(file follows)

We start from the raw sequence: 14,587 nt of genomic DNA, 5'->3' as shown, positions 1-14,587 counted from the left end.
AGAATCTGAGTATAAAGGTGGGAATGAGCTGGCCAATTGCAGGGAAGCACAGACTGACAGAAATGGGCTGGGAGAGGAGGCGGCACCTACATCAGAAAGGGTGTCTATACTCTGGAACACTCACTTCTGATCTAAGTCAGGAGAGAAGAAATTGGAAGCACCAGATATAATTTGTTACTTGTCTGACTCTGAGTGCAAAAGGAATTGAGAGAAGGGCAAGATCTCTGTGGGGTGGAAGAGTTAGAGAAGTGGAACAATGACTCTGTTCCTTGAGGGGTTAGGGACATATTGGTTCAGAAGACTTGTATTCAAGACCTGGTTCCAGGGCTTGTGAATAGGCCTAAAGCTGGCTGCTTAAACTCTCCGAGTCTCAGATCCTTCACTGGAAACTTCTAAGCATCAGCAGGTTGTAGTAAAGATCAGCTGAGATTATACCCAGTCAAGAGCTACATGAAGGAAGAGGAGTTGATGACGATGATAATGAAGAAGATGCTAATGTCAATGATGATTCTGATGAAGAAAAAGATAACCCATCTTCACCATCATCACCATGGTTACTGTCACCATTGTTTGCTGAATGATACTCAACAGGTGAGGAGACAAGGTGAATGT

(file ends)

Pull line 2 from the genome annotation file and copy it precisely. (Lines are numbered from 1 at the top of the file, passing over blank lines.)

AGAATCTGAGTATAAAGGTGGGAATGAGCTGGCCAATTGCAGGGAAGCACAGACTGACAGAAATGGGCTGGGAGAGGAGGCGGCACCTACATCAGAAAGGGTGTCTATACTCTGGAACACTCACTTCTGATCTAAGTCAGGAGAGAAGAAATTGGAAGCACCAGATATAATTTGTTACTTGTCTGACTCTGAGTGCAAAAGGAATTGAGAGAAGGGCAAGATCTCTGTGGGGTGGAAGAGTTAGAGAAGTGGAACAATGACTCTGTTCCTTGAGGGGTTAGGGACATATTGGTTCAGAAGACTTGTATTCAAGACCTGGTTCCAGGGCTTGTGAATAGGCCTAAAGCTGGCTGCTTAAACTCTCCGAGTCTCAGATCCTTCACTGGAAACTTCTAAGCATCAGCAGGTTGTAGTAAAGATCAGCTGAGATTATACCCAGTCAAGAGCTACATGAAGGAAGAGGAGTTGATGACGATGATAATGAAGAAGATGCTAATGTCAATGATGATTCTGATGAAGAAAAAGATAACCCATCTTCACCATCATCACCATGGTTACTGTCACCATTGTTTGCTGAATGATACTCAACAGGTGAGGAGACAAGGTGAATGT